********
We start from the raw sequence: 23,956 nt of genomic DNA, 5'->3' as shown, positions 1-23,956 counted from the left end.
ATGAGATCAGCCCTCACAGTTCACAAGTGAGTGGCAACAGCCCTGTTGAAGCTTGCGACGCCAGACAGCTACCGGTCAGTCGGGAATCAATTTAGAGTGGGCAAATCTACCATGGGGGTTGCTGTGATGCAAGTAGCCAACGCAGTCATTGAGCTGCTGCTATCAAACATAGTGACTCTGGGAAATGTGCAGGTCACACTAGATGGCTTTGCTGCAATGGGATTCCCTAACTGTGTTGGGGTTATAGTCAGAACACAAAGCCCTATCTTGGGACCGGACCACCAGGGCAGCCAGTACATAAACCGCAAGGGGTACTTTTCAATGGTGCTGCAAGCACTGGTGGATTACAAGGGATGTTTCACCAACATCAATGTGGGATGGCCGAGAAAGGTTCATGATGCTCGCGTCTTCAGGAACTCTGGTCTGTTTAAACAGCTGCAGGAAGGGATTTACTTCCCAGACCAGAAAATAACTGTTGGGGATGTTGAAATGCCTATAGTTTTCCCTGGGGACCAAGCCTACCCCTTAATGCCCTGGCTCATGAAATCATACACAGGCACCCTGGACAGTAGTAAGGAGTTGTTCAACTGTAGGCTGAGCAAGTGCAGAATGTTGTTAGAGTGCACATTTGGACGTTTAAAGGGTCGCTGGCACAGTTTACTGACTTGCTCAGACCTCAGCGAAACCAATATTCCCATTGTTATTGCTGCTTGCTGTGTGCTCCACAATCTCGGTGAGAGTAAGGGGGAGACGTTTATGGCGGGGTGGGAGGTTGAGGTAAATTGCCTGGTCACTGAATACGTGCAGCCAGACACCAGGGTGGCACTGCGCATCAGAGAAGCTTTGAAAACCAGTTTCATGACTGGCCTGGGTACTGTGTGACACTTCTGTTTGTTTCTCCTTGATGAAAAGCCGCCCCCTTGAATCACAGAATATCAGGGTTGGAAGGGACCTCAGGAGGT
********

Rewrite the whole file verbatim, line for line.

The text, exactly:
We start from the raw sequence: 23,956 nt of genomic DNA, 5'->3' as shown, positions 1-23,956 counted from the left end.
ATGAGATCAGCCCTCACAGTTCACAAGTGAGTGGCAACAGCCCTGTTGAAGCTTGCGACGCCAGACAGCTACCGGTCAGTCGGGAATCAATTTAGAGTGGGCAAATCTACCATGGGGGTTGCTGTGATGCAAGTAGCCAACGCAGTCATTGAGCTGCTGCTATCAAACATAGTGACTCTGGGAAATGTGCAGGTCACACTAGATGGCTTTGCTGCAATGGGATTCCCTAACTGTGTTGGGGTTATAGTCAGAACACAAAGCCCTATCTTGGGACCGGACCACCAGGGCAGCCAGTACATAAACCGCAAGGGGTACTTTTCAATGGTGCTGCAAGCACTGGTGGATTACAAGGGATGTTTCACCAACATCAATGTGGGATGGCCGAGAAAGGTTCATGATGCTCGCGTCTTCAGGAACTCTGGTCTGTTTAAACAGCTGCAGGAAGGGATTTACTTCCCAGACCAGAAAATAACTGTTGGGGATGTTGAAATGCCTATAGTTTTCCCTGGGGACCAAGCCTACCCCTTAATGCCCTGGCTCATGAAATCATACACAGGCACCCTGGACAGTAGTAAGGAGTTGTTCAACTGTAGGCTGAGCAAGTGCAGAATGTTGTTAGAGTGCACATTTGGACGTTTAAAGGGTCGCTGGCACAGTTTACTGACTTGCTCAGACCTCAGCGAAACCAATATTCCCATTGTTATTGCTGCTTGCTGTGTGCTCCACAATCTCGGTGAGAGTAAGGGGGAGACGTTTATGGCGGGGTGGGAGGTTGAGGTAAATTGCCTGGTCACTGAATACGTGCAGCCAGACACCAGGGTGGCACTGCGCATCAGAGAAGCTTTGAAAACCAGTTTCATGACTGGCCTGGGTACTGTGTGACACTTCTGTTTGTTTCTCCTTGATGAAAAGCCGCCCCCTTGAATCACAGAATATCAGGGTTGGAAGGGACCTCAGGAGGT